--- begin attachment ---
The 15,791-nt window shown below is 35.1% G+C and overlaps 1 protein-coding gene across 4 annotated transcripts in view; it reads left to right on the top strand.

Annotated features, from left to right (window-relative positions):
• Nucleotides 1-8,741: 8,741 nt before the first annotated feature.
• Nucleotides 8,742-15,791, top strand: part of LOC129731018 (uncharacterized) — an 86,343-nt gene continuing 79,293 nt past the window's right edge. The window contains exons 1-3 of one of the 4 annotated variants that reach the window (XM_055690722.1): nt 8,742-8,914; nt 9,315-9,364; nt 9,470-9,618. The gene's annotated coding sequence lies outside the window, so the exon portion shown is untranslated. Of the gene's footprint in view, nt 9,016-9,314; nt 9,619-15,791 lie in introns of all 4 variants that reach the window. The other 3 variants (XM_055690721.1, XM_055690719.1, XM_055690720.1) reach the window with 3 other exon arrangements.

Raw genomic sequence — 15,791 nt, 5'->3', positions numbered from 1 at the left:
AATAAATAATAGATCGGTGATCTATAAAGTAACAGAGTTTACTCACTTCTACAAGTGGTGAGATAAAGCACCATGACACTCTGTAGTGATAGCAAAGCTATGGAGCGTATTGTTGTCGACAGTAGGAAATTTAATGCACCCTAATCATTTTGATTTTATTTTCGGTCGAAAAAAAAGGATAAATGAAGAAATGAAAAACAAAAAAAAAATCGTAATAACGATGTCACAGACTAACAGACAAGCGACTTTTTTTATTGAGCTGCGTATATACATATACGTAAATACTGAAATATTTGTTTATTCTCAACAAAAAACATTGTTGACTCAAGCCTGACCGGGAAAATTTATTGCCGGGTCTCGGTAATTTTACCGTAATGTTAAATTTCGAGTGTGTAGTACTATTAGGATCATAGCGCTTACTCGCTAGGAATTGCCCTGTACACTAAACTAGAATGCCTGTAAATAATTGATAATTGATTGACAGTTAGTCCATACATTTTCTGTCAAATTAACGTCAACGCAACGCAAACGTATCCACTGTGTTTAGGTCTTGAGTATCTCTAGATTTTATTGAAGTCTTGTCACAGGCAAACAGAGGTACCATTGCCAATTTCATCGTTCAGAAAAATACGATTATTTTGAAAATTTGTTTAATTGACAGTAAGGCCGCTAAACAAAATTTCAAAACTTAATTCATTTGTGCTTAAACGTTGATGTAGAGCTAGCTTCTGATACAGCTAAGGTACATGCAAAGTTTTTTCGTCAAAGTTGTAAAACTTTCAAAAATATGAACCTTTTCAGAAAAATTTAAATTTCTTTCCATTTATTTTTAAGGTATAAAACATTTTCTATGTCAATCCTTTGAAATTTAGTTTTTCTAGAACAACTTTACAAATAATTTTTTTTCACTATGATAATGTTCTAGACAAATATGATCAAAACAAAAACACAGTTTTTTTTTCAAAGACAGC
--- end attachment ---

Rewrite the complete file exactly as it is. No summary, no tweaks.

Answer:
The 15,791-nt window shown below is 35.1% G+C and overlaps 1 protein-coding gene across 4 annotated transcripts in view; it reads left to right on the top strand.

Annotated features, from left to right (window-relative positions):
• Nucleotides 1-8,741: 8,741 nt before the first annotated feature.
• Nucleotides 8,742-15,791, top strand: part of LOC129731018 (uncharacterized) — an 86,343-nt gene continuing 79,293 nt past the window's right edge. The window contains exons 1-3 of one of the 4 annotated variants that reach the window (XM_055690722.1): nt 8,742-8,914; nt 9,315-9,364; nt 9,470-9,618. The gene's annotated coding sequence lies outside the window, so the exon portion shown is untranslated. Of the gene's footprint in view, nt 9,016-9,314; nt 9,619-15,791 lie in introns of all 4 variants that reach the window. The other 3 variants (XM_055690721.1, XM_055690719.1, XM_055690720.1) reach the window with 3 other exon arrangements.

Raw genomic sequence — 15,791 nt, 5'->3', positions numbered from 1 at the left:
AATAAATAATAGATCGGTGATCTATAAAGTAACAGAGTTTACTCACTTCTACAAGTGGTGAGATAAAGCACCATGACACTCTGTAGTGATAGCAAAGCTATGGAGCGTATTGTTGTCGACAGTAGGAAATTTAATGCACCCTAATCATTTTGATTTTATTTTCGGTCGAAAAAAAAGGATAAATGAAGAAATGAAAAACAAAAAAAAAATCGTAATAACGATGTCACAGACTAACAGACAAGCGACTTTTTTTATTGAGCTGCGTATATACATATACGTAAATACTGAAATATTTGTTTATTCTCAACAAAAAACATTGTTGACTCAAGCCTGACCGGGAAAATTTATTGCCGGGTCTCGGTAATTTTACCGTAATGTTAAATTTCGAGTGTGTAGTACTATTAGGATCATAGCGCTTACTCGCTAGGAATTGCCCTGTACACTAAACTAGAATGCCTGTAAATAATTGATAATTGATTGACAGTTAGTCCATACATTTTCTGTCAAATTAACGTCAACGCAACGCAAACGTATCCACTGTGTTTAGGTCTTGAGTATCTCTAGATTTTATTGAAGTCTTGTCACAGGCAAACAGAGGTACCATTGCCAATTTCATCGTTCAGAAAAATACGATTATTTTGAAAATTTGTTTAATTGACAGTAAGGCCGCTAAACAAAATTTCAAAACTTAATTCATTTGTGCTTAAACGTTGATGTAGAGCTAGCTTCTGATACAGCTAAGGTACATGCAAAGTTTTTTCGTCAAAGTTGTAAAACTTTCAAAAATATGAACCTTTTCAGAAAAATTTAAATTTCTTTCCATTTATTTTTAAGGTATAAAACATTTTCTATGTCAATCCTTTGAAATTTAGTTTTTCTAGAACAACTTTACAAATAATTTTTTTTCACTATGATAATGTTCTAGACAAATATGATCAAAACAAAAACACAGTTTTTTTTTCAAAGACAGC